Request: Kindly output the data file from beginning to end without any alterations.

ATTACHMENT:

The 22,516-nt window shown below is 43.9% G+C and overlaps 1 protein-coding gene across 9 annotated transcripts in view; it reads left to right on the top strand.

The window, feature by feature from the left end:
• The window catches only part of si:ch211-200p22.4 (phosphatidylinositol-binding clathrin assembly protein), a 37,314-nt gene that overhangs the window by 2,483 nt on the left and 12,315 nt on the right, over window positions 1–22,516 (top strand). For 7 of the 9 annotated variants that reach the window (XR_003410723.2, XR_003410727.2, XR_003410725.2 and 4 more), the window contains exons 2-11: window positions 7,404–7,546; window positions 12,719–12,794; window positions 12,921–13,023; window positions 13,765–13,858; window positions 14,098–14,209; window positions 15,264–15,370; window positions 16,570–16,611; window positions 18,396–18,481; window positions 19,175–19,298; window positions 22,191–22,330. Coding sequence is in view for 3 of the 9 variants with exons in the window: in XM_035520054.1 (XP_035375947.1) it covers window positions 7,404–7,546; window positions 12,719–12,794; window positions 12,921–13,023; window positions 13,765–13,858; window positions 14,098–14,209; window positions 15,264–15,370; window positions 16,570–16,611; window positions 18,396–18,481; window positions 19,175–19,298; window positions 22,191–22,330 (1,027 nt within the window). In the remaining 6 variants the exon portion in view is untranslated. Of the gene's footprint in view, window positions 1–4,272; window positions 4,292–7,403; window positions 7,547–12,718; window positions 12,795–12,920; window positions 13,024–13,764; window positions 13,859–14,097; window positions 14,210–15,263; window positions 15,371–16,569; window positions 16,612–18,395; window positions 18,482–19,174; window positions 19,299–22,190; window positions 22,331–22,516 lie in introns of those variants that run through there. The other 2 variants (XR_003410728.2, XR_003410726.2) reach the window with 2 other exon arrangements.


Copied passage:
The 22,516-nt window shown below is 43.9% G+C and overlaps 1 protein-coding gene across 9 annotated transcripts in view; it reads left to right on the top strand.

The window, feature by feature from the left end:
• The window catches only part of si:ch211-200p22.4 (phosphatidylinositol-binding clathrin assembly protein), a 37,314-nt gene that overhangs the window by 2,483 nt on the left and 12,315 nt on the right, over window positions 1–22,516 (top strand). For 7 of the 9 annotated variants that reach the window (XR_003410723.2, XR_003410727.2, XR_003410725.2 and 4 more), the window contains exons 2-11: window positions 7,404–7,546; window positions 12,719–12,794; window positions 12,921–13,023; window positions 13,765–13,858; window positions 14,098–14,209; window positions 15,264–15,370; window positions 16,570–16,611; window positions 18,396–18,481; window positions 19,175–19,298; window positions 22,191–22,330. Coding sequence is in view for 3 of the 9 variants with exons in the window: in XM_035520054.1 (XP_035375947.1) it covers window positions 7,404–7,546; window positions 12,719–12,794; window positions 12,921–13,023; window positions 13,765–13,858; window positions 14,098–14,209; window positions 15,264–15,370; window positions 16,570–16,611; window positions 18,396–18,481; window positions 19,175–19,298; window positions 22,191–22,330 (1,027 nt within the window). In the remaining 6 variants the exon portion in view is untranslated. Of the gene's footprint in view, window positions 1–4,272; window positions 4,292–7,403; window positions 7,547–12,718; window positions 12,795–12,920; window positions 13,024–13,764; window positions 13,859–14,097; window positions 14,210–15,263; window positions 15,371–16,569; window positions 16,612–18,395; window positions 18,482–19,174; window positions 19,299–22,190; window positions 22,331–22,516 lie in introns of those variants that run through there. The other 2 variants (XR_003410728.2, XR_003410726.2) reach the window with 2 other exon arrangements.